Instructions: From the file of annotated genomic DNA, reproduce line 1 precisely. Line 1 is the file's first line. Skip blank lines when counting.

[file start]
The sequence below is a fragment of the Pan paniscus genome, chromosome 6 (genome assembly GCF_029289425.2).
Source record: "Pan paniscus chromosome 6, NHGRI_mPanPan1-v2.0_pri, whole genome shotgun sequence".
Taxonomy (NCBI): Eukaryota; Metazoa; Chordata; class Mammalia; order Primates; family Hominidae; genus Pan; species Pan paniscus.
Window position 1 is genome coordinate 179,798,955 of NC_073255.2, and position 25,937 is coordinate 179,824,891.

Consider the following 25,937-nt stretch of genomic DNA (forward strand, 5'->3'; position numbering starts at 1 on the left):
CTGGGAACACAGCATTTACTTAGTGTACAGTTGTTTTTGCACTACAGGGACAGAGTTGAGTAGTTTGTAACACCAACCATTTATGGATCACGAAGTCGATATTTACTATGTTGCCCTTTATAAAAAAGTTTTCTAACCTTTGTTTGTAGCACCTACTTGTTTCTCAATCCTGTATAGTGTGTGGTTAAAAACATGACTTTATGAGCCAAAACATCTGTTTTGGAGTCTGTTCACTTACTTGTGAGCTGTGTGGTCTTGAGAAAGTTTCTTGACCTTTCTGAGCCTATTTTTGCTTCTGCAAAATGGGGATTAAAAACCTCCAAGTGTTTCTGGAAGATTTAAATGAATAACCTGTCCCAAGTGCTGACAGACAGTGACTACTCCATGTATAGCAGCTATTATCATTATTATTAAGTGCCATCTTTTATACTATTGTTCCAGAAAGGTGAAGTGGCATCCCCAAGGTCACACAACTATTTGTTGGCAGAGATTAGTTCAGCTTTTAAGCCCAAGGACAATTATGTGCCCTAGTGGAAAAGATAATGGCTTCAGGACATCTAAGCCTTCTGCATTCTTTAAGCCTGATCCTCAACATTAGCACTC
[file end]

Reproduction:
The sequence below is a fragment of the Pan paniscus genome, chromosome 6 (genome assembly GCF_029289425.2).